Both teams seem to have top-notch pitching, but they both have their struggles at the plate, even though it seems both have solid players there as well.
Even with that, my prediction is that one team will make it in, while the other team will be watching the playoffs from home.
Here's a look at eight things that will factor into who will make it into the playoffs.
To say the start of the season has been horrible for the Braves in an understatement.
The main problem—hitting against lefties.
The Braves have struggled against lefties for many years, which is why they made a trade for right-handed hitting Dan Uggla prior to last year.
Still, he and the Braves have had their struggles.
If the Braves hope to make it to the playoffs, they're going to have to figure out lefties.
With Stephen Strasburg being on an innings limit for the Nationals, it's obvious he won't be there for a playoff run in September.
Will that hurt the Nationals?
Think of it like the Tigers not having Justin Verlander for a September run...it doesn't look good.
While Strasburg is still below his limit, Jordan Zimmerman and Edwin Jackson are going to have to show they can fill the No. 1 starter spot.
If neither steps up, the Nationals will have to look to the trade deadline to get a pitcher who can fill that spot.
Yes, Martin Prado is a good hitter.
But is he a good hitter in the No. 2 spot for the Braves?
In my opinion, Prado is good in left field (as long as Chipper Jones is playing third base), but he's not a No. 2 hitter. I feel he is better suited to be in the No. 6 slot, with Jason Heyward being inserted into the No. 2 spot.
The Nationals have similar issues in left field, with a revolving door of Xavier Nady, Mark DeRosa and Steve Lombardozzi taking up space there.
That is one of the biggest weaknesses in the Nationals' lineup and is another area they need to address before the trading deadline if they hope to make the playoffs.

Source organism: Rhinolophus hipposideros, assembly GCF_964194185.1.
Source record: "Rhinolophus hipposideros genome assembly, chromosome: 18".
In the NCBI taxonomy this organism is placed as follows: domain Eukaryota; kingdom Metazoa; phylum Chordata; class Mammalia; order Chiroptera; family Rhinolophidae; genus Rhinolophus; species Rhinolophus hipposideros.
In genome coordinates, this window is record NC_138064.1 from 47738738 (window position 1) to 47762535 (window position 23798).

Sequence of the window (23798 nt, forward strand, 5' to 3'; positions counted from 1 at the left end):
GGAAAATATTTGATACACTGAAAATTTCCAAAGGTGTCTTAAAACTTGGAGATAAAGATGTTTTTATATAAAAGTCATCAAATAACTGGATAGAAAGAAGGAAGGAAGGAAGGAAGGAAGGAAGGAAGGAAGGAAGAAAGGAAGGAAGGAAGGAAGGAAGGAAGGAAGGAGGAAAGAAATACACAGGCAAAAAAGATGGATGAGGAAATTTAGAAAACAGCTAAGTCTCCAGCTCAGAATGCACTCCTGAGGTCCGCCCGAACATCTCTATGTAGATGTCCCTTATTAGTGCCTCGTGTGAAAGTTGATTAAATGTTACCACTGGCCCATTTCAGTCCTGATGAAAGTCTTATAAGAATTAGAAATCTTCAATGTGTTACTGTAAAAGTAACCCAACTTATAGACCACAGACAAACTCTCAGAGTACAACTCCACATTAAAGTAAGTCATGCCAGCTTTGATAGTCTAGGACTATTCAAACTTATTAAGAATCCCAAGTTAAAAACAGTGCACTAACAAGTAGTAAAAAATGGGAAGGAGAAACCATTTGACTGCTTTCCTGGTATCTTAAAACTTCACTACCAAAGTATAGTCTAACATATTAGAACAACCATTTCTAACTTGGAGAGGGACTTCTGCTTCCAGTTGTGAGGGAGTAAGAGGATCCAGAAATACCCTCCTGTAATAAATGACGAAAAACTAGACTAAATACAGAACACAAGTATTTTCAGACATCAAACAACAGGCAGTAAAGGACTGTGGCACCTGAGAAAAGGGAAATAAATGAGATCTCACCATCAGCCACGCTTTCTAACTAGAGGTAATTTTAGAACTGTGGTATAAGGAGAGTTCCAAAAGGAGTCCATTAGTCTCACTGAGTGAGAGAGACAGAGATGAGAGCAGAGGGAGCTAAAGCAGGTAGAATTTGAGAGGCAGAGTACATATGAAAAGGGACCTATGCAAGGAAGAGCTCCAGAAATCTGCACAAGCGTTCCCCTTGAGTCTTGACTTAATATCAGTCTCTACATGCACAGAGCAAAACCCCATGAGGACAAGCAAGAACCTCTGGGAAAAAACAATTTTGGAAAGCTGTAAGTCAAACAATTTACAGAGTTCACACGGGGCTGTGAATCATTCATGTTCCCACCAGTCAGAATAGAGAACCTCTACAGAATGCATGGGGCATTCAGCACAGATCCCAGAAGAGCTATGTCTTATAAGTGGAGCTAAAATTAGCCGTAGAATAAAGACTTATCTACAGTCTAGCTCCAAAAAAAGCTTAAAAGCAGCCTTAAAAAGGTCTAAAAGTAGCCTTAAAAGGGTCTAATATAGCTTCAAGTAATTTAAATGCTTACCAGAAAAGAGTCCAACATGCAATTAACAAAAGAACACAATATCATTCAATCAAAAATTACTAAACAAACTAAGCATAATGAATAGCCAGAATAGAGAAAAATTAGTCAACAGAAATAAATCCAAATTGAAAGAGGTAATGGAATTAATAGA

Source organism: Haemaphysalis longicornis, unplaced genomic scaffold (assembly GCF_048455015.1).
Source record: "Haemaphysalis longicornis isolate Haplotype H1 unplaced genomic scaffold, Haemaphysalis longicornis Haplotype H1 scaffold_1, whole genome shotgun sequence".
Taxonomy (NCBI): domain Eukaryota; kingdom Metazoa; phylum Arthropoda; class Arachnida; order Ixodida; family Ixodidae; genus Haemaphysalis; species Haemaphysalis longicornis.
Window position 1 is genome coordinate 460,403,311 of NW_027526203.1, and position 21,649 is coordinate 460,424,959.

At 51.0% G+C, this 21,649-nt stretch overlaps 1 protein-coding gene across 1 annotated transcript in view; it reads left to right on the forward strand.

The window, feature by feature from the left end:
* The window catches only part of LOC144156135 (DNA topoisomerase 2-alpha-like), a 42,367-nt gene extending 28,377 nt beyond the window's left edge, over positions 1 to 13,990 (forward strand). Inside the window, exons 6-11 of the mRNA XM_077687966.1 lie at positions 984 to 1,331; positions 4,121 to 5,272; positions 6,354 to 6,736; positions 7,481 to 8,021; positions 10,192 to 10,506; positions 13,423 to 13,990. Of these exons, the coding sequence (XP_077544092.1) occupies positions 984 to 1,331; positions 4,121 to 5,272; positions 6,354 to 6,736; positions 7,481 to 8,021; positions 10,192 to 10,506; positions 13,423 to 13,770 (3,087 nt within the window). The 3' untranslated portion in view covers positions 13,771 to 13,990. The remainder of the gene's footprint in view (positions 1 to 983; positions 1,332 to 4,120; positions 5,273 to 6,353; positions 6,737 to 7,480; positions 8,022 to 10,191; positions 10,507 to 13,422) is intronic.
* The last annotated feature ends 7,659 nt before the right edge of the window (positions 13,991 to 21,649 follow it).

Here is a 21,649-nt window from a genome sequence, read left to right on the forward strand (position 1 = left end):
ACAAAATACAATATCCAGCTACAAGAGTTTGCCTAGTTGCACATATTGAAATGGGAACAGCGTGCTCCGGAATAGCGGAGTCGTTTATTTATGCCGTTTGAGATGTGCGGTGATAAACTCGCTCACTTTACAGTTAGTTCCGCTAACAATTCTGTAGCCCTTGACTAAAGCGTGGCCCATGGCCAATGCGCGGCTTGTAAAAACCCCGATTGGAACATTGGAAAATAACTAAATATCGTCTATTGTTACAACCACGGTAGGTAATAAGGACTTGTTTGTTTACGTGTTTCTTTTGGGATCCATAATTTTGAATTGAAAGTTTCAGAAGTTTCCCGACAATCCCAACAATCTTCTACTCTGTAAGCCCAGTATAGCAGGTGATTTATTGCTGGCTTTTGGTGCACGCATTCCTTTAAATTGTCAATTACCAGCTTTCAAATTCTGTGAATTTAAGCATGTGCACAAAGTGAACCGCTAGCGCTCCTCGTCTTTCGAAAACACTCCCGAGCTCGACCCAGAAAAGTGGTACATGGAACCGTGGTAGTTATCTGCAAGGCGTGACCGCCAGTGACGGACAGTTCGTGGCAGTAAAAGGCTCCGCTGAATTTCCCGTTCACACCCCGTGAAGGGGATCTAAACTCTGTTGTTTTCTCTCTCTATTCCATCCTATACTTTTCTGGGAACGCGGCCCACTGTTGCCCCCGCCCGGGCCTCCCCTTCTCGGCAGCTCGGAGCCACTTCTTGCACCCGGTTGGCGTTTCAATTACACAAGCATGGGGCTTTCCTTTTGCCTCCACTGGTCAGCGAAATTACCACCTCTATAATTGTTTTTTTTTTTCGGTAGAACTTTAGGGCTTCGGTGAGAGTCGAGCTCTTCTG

Up the middle is key for the success of any baseball team.
The Nationals have Wilson Ramos at catcher, Ian Desmond and Danny Espinosa on the infield and Roger Bernandina in center field.
The Braves counter with Brian McCann at catcher, Tyler Pastornicky and Dan Uggla on the infield and Michael Bourn (for now) in center field.
The advantage goes to the Braves at catcher and in center field, while it's a push on the infield.
Uggla has the power, but he's still struggling to get on base.
While the combination of Desmond and Espinosa isn't that much better, one has to wonder if that combination is better than the Braves' combination.
Currently, the Nationals have Michael Morse, Rick Ankiel, Drew Storen and Chien-Ming Wang on the disabled list, while the Braves have Tim Hudson and Chipper Jones on the DL.
Both teams have two key players not available, but they will need them to stay healthy once they get back in an effort to make a run at the playoffs.
The Nationals desperately need Morse to man first base or left field to put more power in the lineup, while Storen is the team's closer, who I must say is pretty good.
Jones is needed for leadership on and off the field for the Braves, while Hudson is the true No. 1 starter.
Injuries have played a key role so far, and they could hamper both teams if they linger throughout the season.
There is no comparing the bullpens of the Braves and the Nationals.
The Braves have Craig Kimbrel, Jonny Venters and Eric O'Flaherty at the back of the bullpen, while long relievers Livan Hernandez, Cristhian Martinez and Kris Medlen can eat up innings if the starters struggle.
The Nationals are currently dealing with an injury to their closer, but they still have good pitchers in Tyler Clippard and Brad Lidge.
But that's where it ends for the Nationals.
At some point, Bryce Harper will be in the big leagues.
You can bet that almost immediately he'll be inserted into the middle of the lineup, where he's expected to have a big effect on the team.
As the season hits September, and the fact that Strasburg likely won't be pitching, the hopes of the young Nationals team could rest of Harper's young shoulders.
And, if you ask him, I'm sure that's the way he wants it.
The last five weeks of the season will bring this race down to the wire.
The difference is the schedule each team has.
The Nationals will be at home against the Cardinals, Cubs and Marlins; at the Mets and Braves; at home against the Dodgers and Brewers; at the Phillies and Cardinals; before finishing up the season at home against the Phillies.
The Braves will close the season at home against the Phillies and Rockies; at the Mets and Brewers; at home against the Nationals; at the Marlins and Phillies; at home against the Marlins and Mets; before finishing up the season at the Pirates.
So looking at the schedule, the Braves have a better road to the playoffs in the final months.
But nothing is guaranteed, no matter who you're playing.
The Braves have struggled to begin the season, but they will get things together.
The Nationals have started out decently and will continue to ride Strasburg (and eventually, Harper) into September.
However, without a true No. 1 starter in September, the Nationals will struggle and miss the playoffs.
But don't worry, Nationals fans...you'll be in the playoffs next year.
For the Braves, there will be no September collapse, as they'll remember what happened last year and prevent it from happening this year.
First, however, the Braves have to win a game.